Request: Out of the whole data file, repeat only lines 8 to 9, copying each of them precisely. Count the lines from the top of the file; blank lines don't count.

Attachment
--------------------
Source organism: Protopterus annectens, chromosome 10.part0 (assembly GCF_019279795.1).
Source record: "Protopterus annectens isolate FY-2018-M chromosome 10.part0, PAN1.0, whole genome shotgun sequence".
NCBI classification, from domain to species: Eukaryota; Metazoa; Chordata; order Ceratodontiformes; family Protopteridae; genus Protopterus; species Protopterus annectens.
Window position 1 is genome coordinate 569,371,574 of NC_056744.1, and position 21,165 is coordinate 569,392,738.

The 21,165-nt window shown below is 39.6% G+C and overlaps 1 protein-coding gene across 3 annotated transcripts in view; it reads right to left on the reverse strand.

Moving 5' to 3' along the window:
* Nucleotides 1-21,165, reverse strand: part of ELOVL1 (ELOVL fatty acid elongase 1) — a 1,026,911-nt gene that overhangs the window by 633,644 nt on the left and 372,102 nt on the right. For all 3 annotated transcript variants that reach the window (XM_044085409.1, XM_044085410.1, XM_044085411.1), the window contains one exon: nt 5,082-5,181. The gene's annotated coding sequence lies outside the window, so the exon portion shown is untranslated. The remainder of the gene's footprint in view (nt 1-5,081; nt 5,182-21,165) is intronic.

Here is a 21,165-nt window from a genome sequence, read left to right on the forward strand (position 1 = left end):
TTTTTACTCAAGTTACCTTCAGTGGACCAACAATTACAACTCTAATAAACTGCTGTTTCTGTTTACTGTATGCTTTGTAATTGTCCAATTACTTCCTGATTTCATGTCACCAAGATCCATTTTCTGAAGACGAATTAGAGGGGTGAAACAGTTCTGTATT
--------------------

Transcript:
Here is a 21,165-nt window from a genome sequence, read left to right on the forward strand (position 1 = left end):
TTTTTACTCAAGTTACCTTCAGTGGACCAACAATTACAACTCTAATAAACTGCTGTTTCTGTTTACTGTATGCTTTGTAATTGTCCAATTACTTCCTGATTTCATGTCACCAAGATCCATTTTCTGAAGACGAATTAGAGGGGTGAAACAGTTCTGTATT